After sifting through tons of forums and comments, I came across tons of shooters wary of buying a PPK due to its “weak” .380 ACP caliber. I may not be a ballistics engineer, but I am still pretty confident in the stopping power of .380, especially if you’re chambering hollow points. Nevertheless, to get the most out of every shot, you’re going to want to stick with the best ammo you can find, and Hornady Critical Defense is always a winner in my book.
Furthermore, to ensure that PPK will operate like-new, it’s crucial to keep it cleaned and lubed. While it’s not over-complicated to disassemble, the takedown and cleaning procedures can be a bit tedious because of its tiny, steel construction. That being said, you can’t go wrong with products like Hoppe’s #9 lubricating oil, FrogLube, or Rem Oil.
I must admit that the PPK is very sensitive to ammunition and will malfunction if you use cartridges that run big. Because the magazines and ejection ports are slightly constricted, don’t be surprised if you get a few feeding failures or stovepipes with certain brands of ammo.
Besides for their less than impressive ergonomics, the Walther PPK also falls short when it comes to their distance and accuracy. While an experienced shooter should be able to maintain decent accuracy at 25 yards, don’t expect to be hitting any bullseyes much past that mark.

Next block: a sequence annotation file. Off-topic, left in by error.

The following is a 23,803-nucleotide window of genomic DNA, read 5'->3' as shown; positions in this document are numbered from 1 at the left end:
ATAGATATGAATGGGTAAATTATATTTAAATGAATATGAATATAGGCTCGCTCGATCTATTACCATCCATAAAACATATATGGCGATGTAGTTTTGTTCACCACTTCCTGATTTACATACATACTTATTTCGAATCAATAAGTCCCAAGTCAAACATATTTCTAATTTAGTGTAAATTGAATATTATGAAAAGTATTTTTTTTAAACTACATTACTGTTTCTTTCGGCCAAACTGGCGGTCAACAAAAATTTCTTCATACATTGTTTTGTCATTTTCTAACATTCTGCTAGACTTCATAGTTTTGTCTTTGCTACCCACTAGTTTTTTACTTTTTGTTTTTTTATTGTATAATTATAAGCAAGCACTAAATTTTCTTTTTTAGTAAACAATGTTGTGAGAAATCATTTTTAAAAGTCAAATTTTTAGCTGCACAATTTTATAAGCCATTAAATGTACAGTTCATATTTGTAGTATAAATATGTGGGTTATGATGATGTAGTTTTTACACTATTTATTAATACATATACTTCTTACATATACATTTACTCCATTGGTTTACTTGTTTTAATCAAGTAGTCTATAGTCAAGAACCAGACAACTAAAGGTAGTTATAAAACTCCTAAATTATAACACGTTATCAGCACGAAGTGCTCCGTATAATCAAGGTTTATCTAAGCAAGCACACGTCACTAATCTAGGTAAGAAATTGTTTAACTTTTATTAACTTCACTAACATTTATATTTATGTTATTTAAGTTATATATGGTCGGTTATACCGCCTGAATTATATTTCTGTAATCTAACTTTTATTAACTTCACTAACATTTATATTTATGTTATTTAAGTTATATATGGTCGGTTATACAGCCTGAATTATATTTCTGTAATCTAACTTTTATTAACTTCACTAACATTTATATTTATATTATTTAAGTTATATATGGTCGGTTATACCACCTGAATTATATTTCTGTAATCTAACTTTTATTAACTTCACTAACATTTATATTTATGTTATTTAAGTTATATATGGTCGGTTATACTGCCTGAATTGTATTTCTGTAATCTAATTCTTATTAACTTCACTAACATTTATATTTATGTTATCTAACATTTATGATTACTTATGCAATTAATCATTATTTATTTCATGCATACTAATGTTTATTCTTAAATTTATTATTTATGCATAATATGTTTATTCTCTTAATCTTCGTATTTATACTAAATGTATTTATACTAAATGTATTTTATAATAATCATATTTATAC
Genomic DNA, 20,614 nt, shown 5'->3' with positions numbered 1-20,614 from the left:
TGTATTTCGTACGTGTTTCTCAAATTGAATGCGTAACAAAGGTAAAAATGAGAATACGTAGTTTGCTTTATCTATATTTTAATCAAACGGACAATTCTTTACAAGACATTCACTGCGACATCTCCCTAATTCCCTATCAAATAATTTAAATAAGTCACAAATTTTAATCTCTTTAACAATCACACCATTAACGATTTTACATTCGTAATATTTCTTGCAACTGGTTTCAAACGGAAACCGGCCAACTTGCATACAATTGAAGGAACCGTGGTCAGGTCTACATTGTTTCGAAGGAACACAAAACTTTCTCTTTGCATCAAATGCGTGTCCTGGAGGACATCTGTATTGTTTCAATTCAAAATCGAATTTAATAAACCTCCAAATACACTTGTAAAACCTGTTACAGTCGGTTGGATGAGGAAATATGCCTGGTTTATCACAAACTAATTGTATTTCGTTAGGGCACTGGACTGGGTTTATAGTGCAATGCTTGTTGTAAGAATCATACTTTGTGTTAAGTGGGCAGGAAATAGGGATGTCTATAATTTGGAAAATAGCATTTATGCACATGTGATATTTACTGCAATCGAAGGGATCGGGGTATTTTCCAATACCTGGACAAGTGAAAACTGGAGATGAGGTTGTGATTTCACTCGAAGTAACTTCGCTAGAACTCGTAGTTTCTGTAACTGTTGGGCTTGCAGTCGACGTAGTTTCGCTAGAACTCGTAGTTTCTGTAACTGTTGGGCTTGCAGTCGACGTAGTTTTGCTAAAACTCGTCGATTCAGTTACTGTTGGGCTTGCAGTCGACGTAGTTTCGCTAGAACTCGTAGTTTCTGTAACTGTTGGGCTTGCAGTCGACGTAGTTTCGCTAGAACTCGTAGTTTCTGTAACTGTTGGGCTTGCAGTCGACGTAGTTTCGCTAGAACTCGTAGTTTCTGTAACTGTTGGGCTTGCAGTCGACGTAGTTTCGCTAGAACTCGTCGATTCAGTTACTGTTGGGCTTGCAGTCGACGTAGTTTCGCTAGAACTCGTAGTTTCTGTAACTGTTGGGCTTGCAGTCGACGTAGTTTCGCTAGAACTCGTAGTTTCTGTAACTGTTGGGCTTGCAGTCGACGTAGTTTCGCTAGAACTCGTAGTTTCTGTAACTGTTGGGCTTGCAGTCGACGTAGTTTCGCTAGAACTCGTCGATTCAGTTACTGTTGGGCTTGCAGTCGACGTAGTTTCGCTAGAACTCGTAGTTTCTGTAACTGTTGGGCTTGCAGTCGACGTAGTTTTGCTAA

In addition to offering two actions, the PPK also provides owners with the choice of flat magazines for enhanced concealment or the popular extended mags for increased comfort and capacity. Chambering only 6 rounds can be a deal-breaker for many shooters, so it’s especially important to keep/carry extra mags.
Considering that these mags are small enough to practically fit in your wallet, it should be a no-brainer to pick up an extra – I recommend their 6-round nickel mags with their Ergonomic Rest for $42 on the Walther online shop.
Walther PPK Aftermarket Options
Besides for the aforementioned sight, grip, and magazine aftermarket options, there are still a few things to consider when buying a Walther PPK. Because they designed these pistols to be carried, it’d be wise to invest in a good holster. For those not pocket carrying, you can’t go wrong with Galco and their Executive Shoulder Holster or any Desantis for that matter.
For the many PPK owners who tend to carry by the ankle, don’t worry, there are plenty of great options for you too. Besides for DeSantis (Apache Ankle Rig), I’m a big fan of the Bianchi 4750 Ranger Triad holster and the up-and-coming Crossbreed Medium Auto Ankle holster.
In summary, while the PPK may be one of the most iconic pistols of the 20th century, its specs and performance are far from extraordinary. I wouldn’t recommend relying on the PPK as a primary CCW, but it’s nevertheless a solid choice for a backup firearm. Furthermore, although this Walther may not be so special, the German company does boast a collection of other more impressive handguns. Stay tuned for reviews of these great guns and more, here at Gunivore!